It's now 3 years ago when my camera shop called and told me that they just got a Fuji X100 in and that I could buy it. 30 minutes later I was holding that camera beauty in my hands.
I surprised myself a bit by buying a camera that I had never held in my hands and did not read any usability reviews about before I bought it. On top of that I was pretty sure that I would never buy another camera without a full frame sensor since I switched to a Canon 5D / 5D MK II long before.
But the Canon's were simply too heavy to always have them with me. I recall a photo tour to Paris where my giant back pack full of DSLR bodies and premium lenses completely wore me out. Towards the end of that trip I was down to one camera body with my 35mm f1.4 lens and the rest of the gear locked up in the hotel room.
To go "back" to an APS-C size sensor in order to greatly reduce the bulk of gear I had to lug around with me was all of a sudden very appealing. And a camera that had and optical and electronic viewfinder plus the aperture ring, shutter time and exposure compensation on dedicated wheels and in locations where I used to have them in my trusted analog cameras made the X100 worth a purchase without trying before buying.
The X100 was supposed to be my every day casual shooting camera. I still had the big DSLR rig for "serious" jobs. I took my first photos with the Fuji and loved the image quality and color out of camera so much, that I even threw my principle of "never to photograph anything else but RAW again" over board and set the X100 to JPG only.
|Fuji X100 with initial Firmware at the aquarium at ISO 2000|
But as much as I loved the X100 I had quickly written down a fairly long list of things that I found quirky about it. One example was the fairly long minimum focus distance before having to switch to macro. I like to get close to the action and constantly ran into that focus trap. I was especially annoyed by the 4 button pushes it took to engage and disengage the macro mode. Quickly I had a substantial list of things written down that, from my experience, should work differently. I mailed it out to reps and posted it into forums without expecting anything to come out from it..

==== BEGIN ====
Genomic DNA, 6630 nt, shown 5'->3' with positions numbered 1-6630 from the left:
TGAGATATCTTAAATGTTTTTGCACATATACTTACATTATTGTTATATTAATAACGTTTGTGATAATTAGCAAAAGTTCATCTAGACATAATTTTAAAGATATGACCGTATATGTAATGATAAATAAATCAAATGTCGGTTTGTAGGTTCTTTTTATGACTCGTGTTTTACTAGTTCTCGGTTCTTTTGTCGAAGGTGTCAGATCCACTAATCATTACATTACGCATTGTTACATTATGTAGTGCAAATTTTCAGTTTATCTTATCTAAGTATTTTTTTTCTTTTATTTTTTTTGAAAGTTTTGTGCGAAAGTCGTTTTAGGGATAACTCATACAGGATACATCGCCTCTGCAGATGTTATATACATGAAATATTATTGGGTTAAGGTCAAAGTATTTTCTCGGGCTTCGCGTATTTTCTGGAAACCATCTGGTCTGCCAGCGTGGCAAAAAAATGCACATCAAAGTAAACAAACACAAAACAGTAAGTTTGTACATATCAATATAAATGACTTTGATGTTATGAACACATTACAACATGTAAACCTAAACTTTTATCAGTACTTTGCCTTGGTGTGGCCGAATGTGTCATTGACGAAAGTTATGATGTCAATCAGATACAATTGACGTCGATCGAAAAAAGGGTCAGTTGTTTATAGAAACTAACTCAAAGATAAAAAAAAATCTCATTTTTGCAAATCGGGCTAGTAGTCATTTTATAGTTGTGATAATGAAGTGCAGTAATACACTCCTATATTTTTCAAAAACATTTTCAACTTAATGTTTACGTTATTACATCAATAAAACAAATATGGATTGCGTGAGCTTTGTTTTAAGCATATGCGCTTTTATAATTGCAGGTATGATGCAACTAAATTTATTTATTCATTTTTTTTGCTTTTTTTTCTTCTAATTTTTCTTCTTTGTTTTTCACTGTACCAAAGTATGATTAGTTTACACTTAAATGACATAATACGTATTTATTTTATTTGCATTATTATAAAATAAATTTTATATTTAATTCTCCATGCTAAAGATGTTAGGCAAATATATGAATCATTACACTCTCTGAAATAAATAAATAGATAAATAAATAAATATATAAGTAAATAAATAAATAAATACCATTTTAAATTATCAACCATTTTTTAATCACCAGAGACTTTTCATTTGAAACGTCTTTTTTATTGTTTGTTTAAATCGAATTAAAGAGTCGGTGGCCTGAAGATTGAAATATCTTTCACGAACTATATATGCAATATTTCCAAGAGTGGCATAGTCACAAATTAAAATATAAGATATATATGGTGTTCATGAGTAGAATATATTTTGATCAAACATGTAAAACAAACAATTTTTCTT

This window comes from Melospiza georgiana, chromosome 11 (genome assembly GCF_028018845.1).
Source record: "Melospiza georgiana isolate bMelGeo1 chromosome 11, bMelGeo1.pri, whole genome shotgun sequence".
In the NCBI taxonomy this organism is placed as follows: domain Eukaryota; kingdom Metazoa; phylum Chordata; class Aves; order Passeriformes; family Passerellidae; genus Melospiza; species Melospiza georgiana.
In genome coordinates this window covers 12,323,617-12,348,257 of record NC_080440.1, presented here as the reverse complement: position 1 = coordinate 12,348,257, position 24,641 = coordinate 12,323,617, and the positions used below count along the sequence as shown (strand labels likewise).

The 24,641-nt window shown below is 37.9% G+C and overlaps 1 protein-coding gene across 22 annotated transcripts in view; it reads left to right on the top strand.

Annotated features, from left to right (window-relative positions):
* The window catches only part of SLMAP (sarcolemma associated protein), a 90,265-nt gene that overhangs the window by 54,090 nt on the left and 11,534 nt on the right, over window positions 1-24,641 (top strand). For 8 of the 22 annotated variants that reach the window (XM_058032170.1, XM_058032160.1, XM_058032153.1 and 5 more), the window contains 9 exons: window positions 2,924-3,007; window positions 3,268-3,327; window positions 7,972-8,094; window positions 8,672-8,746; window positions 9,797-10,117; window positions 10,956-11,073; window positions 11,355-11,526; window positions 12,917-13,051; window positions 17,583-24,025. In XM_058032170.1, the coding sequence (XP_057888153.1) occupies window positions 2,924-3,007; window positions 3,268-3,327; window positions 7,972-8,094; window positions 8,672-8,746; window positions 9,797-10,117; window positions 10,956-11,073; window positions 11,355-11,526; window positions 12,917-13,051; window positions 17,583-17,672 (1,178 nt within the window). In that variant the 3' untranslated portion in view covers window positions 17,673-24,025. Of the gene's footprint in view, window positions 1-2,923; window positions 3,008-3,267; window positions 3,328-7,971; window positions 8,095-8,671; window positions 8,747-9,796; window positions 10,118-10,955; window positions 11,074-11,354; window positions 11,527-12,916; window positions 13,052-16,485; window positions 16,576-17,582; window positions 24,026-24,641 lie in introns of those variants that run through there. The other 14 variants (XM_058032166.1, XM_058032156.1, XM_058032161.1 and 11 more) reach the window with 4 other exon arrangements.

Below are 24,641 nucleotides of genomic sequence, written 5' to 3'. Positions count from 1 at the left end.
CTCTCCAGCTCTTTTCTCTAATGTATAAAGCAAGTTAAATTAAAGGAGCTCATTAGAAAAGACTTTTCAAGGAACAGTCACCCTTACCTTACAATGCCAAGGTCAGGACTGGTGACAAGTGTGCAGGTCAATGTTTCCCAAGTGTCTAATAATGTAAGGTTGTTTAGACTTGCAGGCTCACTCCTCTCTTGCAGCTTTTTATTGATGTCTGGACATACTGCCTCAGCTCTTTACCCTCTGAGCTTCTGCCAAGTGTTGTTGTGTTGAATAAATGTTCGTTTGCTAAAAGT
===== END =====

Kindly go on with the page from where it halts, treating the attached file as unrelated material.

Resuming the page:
|A walk with the compact X100 and returning with great image quality|
But then something strange happened. Fuji responded to many of these points (that other photographers had pointed out as well) and implemented massive changes through (free) firmware updates! This was a completely new experience for me. My previous camera brands only did firmware updates if something was seriously broken. But Fuji listened to us photographers and made the cameras better without forcing us to purchase the next years model that fixed all previous issues - the way I was used to from other camera manufacturers.
|Using the vertical in camera pano mode is my hobby|
By that time I was hooked! I was first on the list to get a X-Pro 1 with XF 18mm and XF 35mm lenses and my usage of the DSLR's was reduced drastically! Although the early X100 and X-Pro 1 had some special auto focus "characteristics" I somehow managed to still get most of my images sharp out of those cameras. By that time the X-Cameras had gotten a lot of attention and amateurs as well as pros gave it a try. Some were more happy than others, but switching from a DSLR AF to a CDAF AF takes a bit of a different approach. This motivated me to share my experience of how to get most out of the Fuji X AF via this blog post. By today it has been read a few hundred thousand times and I have gotten a lot of positive feedback.
|Happy getting the X-Pro 1|
But Fuji also continued to improved the X-Cameras via FW updates in respect of usability, AF performance and features! And even after introducing the X100S upgrade from the X100 after 2 years of production, they still pushed out a major FW and feature update to the X100 for free! This may have actually hurt the sale of new X100S, but it's probably massively outweighed by future customer loyalty.
|3 years Fuji-X and counting|
Today, 3 years after purchasing my first Fuji X-Camera my annual share of photos taken with Fuji X-Cameras vs. my FF DSLR is about 99% to 1%. I almost always take at least one of my Fuji cameras with me when I leave the door (that's what photographers should always do). Now it is hard for me to justify keeping the DSLR, some jobs are still DSLR territory for me, though. But with each lens that Fuji introduces and that covers my previous exclusive DSLR lens field of view, I can sell yet another part of my DSLR set (like XF 35mm f1.4 replaced my EF 50mm f1.4 and XF 56mm f1.2 replaced my EF 85mm f1.8).
|X100S - right place, right time, right camera :)|
|Fast lenses like the XF 35mm f1.4 allow for shallow DOF even with an APS-C camera|
|The X100(S) is not a portrait camera - really?|
|Bird and Prey - Fuji X100S|
|The X100S let's me focus on my composition by allowing me to intuitively operate the settings.|
|X-Pro 1 with Samyang 8mm f2.8 lens capturing spaceship underground stations|
|The X100S even produces nice bokeh for my weekly bokeh friday photos|
|Camera and lens FW updates made precise focusing on the X-Pro 1 much easier|
|X100S with perfect timing capturing suspense, action and hope in one frame|
|The day I gave RAW on the X-Pro 1 my first try|
|X100S was my tool for Zack Arias DEDPXL01 assignment #lines|
After tenthousands of images taken with my X-Cameras I hope that Fujifilm continues to innovate the X-System like they have done in the past 3 years. And if they do, my DSLR gear will be obsolete for me one day.
So Fujifilm, Ganbatte Kudasai! :)
If you have any further questions or want to share your Fuji-X experiences just leave a comment below or Twitter me @HamburgCam
And if you liked my post I am always happy if you spread the word and retweet, like or google +1 it :-)